Edinburgh, of all British cities, is the most theatrical: the Cowgate arch; the march of crow-step gables up the Grassmarket; the great rake of the Royal Mile. All the city’s a stage, and all the men and women … well, where are they?
There is a feeling of waiting for the play to begin. Conditional plans are being made for Scottish tourism to reopen on 15 July, but visitor numbers in the capital are likely to be significantly down because the festivals have long been cancelled. But then again, this year will not see the usual summer exodus of residents escaping the festival crowds.
Meanwhile, lockdown Edinburgh is uncanny. Streets that should be busy with tourists, phones and raised voice are deserted. This invites a question: without visitors, what is this city like?
I walk from Waverley Station up Advocate’s Close, one of the steep medieval alleys that jut from the spine of the High Street. Carved into a stone lintel are words of comfort – He That Tholes Overcomes. “Thole” is the Scots word for endure. Though it dates from the 19th century, the message feels intended for our present moment.
Unable to leave Edinburgh over the past few months, many locals have found comfort in its weight of architecture, geology and history. With much else in flux, the city felt solid, dependable, familiar.
Visitors have always gasped at its scale and grandeur, in particular the bristling swoosh of the skyline. Those who live here, used to this, grow to appreciate its minutiae: the hoppy stink of the breweries, the happy smell of the whins (gorse bushes); cherry blossom on Middle Meadow Walk; sunset on sandstone; the glimpsed firth, azure between tenements; cobbles underfoot, a castle overhead; the haar, the haar, the haar.
The present crisis has intensified such delights. “I’d fallen out of love with Edinburgh,” one woman told me. “Lockdown has changed that. Every day, something lifts me up: the view from Arthur’s Seat, lying in the sun on Calton Hill, biking to Portobello, the evening light.”
There are new sounds, too – or, rather, old sounds audible once more. Birdsong in Victoria Street. The roar of lions in the zoo, no longer out-roared by cars on Corstorphine Roa.
“It has sharpened people’s ears,” observes the novelist Ian Rankin, whose eerie photographs on Twitter of empty streets have been a shivery lockdown delight. “And it has opened our eyes to what the city is. I’ve been investigating all these wee closes down the High Street. I’ve found bits of Edinburgh I didn’t know existed.”
We meet in Makars’ Court, just outside the Writers’ Museum. Set into the flagstones of the courtyard are quotations by famous Edinburgh authors. Muriel Spark’s is “The Transfiguration of the Commonplace” – pretty much the theme of any walk through the city at the moment.
“I’m seeing Edinburgh differently,” Rankin says. “It’s like being a tourist and seeing it for the first time. Walk up to the Castle Esplanade and there’s nobody there; look over the ramparts towards Princes Street and there’s no traffic – I feel a sense of awe that I had lost.”
He leads the way up the Miss Jean Brodie Steps, which connect the Grassmarket with Lauriston Place. One of the best views of the castle, he promises, is from this pathway. He’s right: it’s magnificent. Edinburgh folk are to be admired for their refusal to become jaded about the citadel in their midst. The trick is to develop a favourite perspective of one’s own – glimpsing it, for instance, from the top deck of a certain bus cresting a certain rise at a certain golden hour. “The person who is tired of Edinburgh,” Rankin smiles, paraphrasing Dr Johnson, “is tired of life.”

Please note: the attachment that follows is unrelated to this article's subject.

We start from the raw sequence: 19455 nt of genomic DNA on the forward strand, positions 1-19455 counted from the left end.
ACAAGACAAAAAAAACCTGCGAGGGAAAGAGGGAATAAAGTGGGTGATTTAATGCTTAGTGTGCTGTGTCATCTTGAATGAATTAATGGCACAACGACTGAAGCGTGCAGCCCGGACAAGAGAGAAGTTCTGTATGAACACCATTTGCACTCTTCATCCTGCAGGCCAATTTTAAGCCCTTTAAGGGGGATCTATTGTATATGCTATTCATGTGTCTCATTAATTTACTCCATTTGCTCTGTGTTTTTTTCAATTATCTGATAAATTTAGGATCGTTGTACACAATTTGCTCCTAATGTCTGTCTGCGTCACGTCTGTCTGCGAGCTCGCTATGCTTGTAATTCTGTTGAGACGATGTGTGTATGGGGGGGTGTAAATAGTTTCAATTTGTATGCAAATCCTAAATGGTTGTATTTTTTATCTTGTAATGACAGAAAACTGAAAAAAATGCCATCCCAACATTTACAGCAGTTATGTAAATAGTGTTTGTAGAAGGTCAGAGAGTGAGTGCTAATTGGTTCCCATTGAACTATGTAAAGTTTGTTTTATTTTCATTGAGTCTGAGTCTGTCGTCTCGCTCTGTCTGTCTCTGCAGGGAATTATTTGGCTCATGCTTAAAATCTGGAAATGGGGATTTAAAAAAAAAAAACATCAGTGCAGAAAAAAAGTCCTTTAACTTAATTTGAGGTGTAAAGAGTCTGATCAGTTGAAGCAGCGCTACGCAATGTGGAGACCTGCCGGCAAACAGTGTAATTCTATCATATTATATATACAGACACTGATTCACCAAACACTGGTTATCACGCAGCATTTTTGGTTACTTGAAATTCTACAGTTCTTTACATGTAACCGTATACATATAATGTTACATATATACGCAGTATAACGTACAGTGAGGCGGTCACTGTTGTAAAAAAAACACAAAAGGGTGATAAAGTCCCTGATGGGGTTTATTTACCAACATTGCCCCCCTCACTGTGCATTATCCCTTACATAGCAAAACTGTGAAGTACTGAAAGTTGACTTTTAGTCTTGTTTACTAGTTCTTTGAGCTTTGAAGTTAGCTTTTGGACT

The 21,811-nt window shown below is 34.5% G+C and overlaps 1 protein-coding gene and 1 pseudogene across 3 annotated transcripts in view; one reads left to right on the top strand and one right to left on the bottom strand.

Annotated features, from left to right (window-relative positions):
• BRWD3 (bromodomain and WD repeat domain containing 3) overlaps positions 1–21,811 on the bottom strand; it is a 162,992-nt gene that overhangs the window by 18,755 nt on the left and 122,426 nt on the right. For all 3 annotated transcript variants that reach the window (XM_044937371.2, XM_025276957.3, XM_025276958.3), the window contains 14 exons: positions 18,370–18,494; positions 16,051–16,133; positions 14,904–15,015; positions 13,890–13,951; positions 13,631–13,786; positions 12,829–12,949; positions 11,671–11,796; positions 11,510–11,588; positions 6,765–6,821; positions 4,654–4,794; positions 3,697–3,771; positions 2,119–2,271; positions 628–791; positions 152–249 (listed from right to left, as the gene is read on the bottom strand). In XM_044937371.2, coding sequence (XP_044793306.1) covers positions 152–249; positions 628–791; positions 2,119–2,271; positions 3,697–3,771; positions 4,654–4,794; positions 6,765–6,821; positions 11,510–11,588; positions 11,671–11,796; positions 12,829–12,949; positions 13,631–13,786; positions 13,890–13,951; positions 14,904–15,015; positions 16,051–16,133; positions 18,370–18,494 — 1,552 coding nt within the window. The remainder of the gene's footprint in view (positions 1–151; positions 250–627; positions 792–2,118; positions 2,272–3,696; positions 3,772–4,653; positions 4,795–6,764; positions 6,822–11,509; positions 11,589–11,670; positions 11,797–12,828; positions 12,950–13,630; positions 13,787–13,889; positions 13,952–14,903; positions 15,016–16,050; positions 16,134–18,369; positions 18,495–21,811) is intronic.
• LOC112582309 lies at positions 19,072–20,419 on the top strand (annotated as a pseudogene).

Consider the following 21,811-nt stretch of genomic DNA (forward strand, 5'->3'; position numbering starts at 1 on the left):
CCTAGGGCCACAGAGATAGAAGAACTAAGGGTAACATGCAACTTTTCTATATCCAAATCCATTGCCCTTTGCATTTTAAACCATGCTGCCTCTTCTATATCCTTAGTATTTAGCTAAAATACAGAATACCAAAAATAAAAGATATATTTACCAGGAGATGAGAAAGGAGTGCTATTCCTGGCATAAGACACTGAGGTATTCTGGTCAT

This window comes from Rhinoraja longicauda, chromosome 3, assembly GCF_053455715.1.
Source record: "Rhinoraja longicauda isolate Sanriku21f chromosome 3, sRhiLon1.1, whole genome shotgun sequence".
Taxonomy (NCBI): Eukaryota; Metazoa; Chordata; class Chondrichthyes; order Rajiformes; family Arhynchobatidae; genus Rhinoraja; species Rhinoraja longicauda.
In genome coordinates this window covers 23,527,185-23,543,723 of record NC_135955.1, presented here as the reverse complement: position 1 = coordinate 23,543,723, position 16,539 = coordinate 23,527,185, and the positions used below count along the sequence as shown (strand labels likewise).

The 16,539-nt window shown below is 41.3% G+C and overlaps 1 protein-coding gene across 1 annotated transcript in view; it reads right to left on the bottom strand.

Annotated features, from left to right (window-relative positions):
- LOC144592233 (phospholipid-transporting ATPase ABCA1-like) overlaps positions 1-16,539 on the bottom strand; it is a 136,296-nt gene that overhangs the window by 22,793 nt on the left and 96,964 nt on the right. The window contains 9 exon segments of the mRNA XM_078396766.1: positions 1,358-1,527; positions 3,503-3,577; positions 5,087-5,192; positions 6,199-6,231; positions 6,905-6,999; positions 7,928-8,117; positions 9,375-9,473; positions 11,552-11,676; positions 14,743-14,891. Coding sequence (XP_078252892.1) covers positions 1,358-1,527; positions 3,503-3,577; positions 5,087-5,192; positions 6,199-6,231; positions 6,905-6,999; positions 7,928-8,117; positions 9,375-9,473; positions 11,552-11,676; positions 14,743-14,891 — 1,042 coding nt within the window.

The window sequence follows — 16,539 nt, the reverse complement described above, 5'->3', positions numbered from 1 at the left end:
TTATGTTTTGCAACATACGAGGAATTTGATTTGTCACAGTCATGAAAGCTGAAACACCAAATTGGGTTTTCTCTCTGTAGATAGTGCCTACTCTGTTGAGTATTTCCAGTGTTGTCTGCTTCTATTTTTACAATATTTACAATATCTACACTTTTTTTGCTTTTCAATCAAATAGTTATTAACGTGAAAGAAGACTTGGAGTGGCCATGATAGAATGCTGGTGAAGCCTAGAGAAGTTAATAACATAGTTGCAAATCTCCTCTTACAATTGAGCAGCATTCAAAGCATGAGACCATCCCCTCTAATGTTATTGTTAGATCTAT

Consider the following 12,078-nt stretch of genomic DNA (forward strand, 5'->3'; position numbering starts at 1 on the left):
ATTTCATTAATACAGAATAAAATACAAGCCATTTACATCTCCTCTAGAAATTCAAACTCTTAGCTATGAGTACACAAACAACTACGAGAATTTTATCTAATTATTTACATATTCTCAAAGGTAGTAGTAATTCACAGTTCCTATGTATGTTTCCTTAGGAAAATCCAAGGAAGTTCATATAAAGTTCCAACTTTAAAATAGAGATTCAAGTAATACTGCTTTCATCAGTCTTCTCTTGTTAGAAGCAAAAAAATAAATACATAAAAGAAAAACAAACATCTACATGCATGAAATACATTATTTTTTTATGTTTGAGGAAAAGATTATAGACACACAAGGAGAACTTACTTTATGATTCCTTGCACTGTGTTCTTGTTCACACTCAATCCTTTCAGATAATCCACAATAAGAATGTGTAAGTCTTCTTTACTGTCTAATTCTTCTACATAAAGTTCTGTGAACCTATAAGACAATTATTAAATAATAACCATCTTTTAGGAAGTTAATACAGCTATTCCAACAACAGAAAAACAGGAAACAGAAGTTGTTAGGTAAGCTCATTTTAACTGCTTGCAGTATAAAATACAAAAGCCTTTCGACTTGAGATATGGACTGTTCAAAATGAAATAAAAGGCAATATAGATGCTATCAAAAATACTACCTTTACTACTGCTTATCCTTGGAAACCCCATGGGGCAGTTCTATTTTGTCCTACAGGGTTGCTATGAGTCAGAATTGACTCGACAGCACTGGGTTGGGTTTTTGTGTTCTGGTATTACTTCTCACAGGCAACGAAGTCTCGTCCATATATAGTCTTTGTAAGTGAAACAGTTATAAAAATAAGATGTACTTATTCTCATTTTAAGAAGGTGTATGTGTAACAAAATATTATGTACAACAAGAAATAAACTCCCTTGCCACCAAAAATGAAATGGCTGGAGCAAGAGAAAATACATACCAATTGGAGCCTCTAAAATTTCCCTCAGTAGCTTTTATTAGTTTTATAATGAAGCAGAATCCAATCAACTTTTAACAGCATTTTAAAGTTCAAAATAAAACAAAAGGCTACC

Some 525,000 people live in Edinburgh. More than four million visit “Edinburgh” each year. The two cities – one real, one conjured – are imperfectly overlaid, causing chafing, friction, irritation. Edinburgh has been named one of the world’s worst overtourism hotspots. In August, in normal times, the historic centre becomes uncomfortably crowded, locals grumble about “festivalisation”, and express frustration that the city is not run for its citizens. No one would have wished for a health crisis to crash the money machine, but this is an opportunity to see the place clearly in a way that hasn’t been possible for years. It is a chance for Edinburgh and Edinburghers to renew their vows.
Robin Mitchell runs Cadies & Witchery Tours. This will be the first summer since 1985 that he won’t be leading walking groups to scenes of reputed hauntings and historic gruesomeness. While acknowledging the disaster for the Edinburgh and Scottish economy, he is looking forward to a calmer August: “The city is taking a deep breath, and it may not be a bad thing if tourism comes back on a smaller scale.”
He has been spending these strange, slow days in Greyfriars Kirkyard. Usually, this ancient churchyard is very busy. It is on the Harry Potter pilgrimage trail (JK Rowling is said to have named characters after people buried here) and is the focus of one of Edinburgh’s best-loved stories: that of Greyfriars Bobby, the faithful terrier who slept on his master’s grave. Tourists had taken to rubbing – for luck – the nose of the statue of Bobby, but this tradition has, of late, gone into steep decline. Nobody wants to catch Covid-19 from a wee bronze dug.
Without the crowds, and with a new delicious loneliness, Greyfriars is revealed as extraordinary: soot-stained stones hoaching with skulls, beasts, screaming demons. If you have a taste for the gothic, if you are a goth with taste, this is the place for you.
We take a turn among the tombs then walk back out on to the empty streets. Here is Edinburgh as she has not been seen for decades. No fireworks or fire-eaters, no stag dos or silent discos – just a beautiful old town and the people who love her best.
“This is an absolute gift,” Mitchell says. “We’re experiencing something we may never experience again.”